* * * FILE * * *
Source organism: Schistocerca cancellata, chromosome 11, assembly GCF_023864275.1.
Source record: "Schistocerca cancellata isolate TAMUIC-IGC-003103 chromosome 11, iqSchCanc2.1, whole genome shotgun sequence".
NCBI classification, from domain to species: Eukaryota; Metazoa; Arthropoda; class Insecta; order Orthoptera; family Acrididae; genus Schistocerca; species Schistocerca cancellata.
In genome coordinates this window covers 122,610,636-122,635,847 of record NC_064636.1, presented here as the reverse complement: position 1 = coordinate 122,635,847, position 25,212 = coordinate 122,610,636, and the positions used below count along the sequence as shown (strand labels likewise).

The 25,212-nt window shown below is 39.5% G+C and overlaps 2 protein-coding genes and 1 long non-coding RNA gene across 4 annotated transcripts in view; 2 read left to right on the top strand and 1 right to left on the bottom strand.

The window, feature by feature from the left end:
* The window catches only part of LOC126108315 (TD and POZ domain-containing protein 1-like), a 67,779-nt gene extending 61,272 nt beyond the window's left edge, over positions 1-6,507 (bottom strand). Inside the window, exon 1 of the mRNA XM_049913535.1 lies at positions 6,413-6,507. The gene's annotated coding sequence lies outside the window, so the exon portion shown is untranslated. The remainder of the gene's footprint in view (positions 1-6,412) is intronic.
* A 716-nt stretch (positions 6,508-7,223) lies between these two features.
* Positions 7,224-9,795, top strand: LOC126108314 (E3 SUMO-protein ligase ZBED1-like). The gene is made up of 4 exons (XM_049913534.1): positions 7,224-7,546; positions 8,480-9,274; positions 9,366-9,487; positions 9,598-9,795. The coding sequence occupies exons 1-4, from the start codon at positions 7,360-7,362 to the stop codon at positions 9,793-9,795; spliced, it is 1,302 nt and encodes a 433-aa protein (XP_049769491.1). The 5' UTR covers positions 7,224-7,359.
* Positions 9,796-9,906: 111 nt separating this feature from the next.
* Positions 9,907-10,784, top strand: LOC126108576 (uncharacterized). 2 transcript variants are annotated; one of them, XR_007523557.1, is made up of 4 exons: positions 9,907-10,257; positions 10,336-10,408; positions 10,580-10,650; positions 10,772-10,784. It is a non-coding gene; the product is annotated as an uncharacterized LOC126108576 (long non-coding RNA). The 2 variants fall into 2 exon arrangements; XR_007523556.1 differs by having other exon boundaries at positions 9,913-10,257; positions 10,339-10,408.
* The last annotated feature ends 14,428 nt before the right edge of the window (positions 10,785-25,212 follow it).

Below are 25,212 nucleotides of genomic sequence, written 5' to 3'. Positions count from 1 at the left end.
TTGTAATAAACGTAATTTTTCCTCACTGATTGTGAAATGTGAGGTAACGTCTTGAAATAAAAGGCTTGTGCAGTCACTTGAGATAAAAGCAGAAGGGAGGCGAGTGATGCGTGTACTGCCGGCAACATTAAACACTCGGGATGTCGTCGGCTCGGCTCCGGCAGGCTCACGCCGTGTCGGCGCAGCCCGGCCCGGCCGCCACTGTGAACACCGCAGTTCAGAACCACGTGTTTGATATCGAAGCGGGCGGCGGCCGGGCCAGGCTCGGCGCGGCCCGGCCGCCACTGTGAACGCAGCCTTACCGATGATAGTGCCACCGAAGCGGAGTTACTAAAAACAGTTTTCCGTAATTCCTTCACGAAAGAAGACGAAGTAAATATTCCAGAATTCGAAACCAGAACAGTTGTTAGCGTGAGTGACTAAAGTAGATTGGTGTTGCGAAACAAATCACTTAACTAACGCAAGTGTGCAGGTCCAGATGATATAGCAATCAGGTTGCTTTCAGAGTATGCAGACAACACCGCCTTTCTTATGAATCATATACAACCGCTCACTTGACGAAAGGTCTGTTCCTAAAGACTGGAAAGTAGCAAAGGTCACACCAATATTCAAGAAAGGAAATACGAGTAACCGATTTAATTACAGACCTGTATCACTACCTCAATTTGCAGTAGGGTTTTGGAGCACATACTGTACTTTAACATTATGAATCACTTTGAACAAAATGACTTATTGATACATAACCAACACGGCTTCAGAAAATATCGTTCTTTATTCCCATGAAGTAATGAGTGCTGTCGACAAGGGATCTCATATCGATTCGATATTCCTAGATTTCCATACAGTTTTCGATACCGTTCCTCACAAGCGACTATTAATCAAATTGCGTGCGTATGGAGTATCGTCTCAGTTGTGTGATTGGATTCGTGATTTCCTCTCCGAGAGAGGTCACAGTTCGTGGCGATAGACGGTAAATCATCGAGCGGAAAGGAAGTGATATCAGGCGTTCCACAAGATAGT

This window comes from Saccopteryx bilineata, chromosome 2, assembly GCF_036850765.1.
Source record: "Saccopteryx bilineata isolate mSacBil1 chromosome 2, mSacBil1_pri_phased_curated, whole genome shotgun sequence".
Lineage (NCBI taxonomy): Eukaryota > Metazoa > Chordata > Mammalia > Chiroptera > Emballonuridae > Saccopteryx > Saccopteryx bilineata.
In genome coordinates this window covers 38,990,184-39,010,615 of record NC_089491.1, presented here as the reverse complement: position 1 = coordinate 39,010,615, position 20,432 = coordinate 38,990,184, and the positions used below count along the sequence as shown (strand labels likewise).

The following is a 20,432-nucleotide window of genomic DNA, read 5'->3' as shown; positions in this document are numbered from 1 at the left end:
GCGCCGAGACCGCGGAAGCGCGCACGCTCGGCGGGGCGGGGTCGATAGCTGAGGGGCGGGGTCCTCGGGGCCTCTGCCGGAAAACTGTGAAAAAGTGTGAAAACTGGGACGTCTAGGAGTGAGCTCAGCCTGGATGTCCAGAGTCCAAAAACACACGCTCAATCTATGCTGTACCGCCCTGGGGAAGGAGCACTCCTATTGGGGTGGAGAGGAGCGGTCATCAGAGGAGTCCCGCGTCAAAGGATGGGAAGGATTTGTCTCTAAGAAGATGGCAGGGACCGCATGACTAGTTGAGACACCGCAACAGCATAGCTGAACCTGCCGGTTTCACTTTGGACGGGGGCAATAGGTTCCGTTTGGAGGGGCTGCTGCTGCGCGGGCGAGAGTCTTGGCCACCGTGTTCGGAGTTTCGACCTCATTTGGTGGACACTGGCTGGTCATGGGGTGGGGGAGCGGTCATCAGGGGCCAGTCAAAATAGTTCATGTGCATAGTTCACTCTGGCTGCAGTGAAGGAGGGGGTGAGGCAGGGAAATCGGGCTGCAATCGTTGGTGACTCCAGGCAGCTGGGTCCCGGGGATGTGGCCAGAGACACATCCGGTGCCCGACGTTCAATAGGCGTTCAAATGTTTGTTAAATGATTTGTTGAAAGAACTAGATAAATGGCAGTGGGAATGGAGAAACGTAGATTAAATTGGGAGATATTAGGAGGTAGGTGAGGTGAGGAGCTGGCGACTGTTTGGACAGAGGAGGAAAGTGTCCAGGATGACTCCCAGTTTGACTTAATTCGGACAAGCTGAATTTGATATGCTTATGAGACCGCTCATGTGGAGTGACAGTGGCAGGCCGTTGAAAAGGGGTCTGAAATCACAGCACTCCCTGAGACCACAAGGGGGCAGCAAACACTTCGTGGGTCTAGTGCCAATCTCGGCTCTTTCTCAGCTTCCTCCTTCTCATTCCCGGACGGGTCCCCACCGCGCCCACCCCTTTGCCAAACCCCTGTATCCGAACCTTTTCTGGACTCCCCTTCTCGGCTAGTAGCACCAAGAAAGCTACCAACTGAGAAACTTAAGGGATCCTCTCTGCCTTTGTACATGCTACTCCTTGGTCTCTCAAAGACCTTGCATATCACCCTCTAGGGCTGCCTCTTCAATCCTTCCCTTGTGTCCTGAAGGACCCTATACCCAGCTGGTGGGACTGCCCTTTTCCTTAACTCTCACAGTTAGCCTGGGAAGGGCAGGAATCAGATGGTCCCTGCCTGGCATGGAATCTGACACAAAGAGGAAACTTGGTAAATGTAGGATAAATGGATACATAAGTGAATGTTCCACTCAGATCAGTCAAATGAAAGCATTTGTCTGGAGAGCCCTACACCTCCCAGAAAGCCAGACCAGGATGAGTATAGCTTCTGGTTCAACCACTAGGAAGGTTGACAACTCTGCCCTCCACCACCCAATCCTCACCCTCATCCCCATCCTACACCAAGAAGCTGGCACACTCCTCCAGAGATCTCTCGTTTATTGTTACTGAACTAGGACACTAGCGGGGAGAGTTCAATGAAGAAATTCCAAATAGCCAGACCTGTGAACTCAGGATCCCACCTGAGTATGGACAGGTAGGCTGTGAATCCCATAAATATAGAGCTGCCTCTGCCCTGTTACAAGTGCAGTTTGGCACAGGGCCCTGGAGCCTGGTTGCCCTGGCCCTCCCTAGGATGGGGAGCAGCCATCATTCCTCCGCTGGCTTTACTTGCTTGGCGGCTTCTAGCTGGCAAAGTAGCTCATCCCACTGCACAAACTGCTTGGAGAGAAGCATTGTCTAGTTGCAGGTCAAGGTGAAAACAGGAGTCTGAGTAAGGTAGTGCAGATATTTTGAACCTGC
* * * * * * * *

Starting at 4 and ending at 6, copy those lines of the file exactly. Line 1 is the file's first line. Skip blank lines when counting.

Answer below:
In genome coordinates this window covers 122,610,636-122,635,847 of record NC_064636.1, presented here as the reverse complement: position 1 = coordinate 122,635,847, position 25,212 = coordinate 122,610,636, and the positions used below count along the sequence as shown (strand labels likewise).

The 25,212-nt window shown below is 39.5% G+C and overlaps 2 protein-coding genes and 1 long non-coding RNA gene across 4 annotated transcripts in view; 2 read left to right on the top strand and 1 right to left on the bottom strand.

The window, feature by feature from the left end: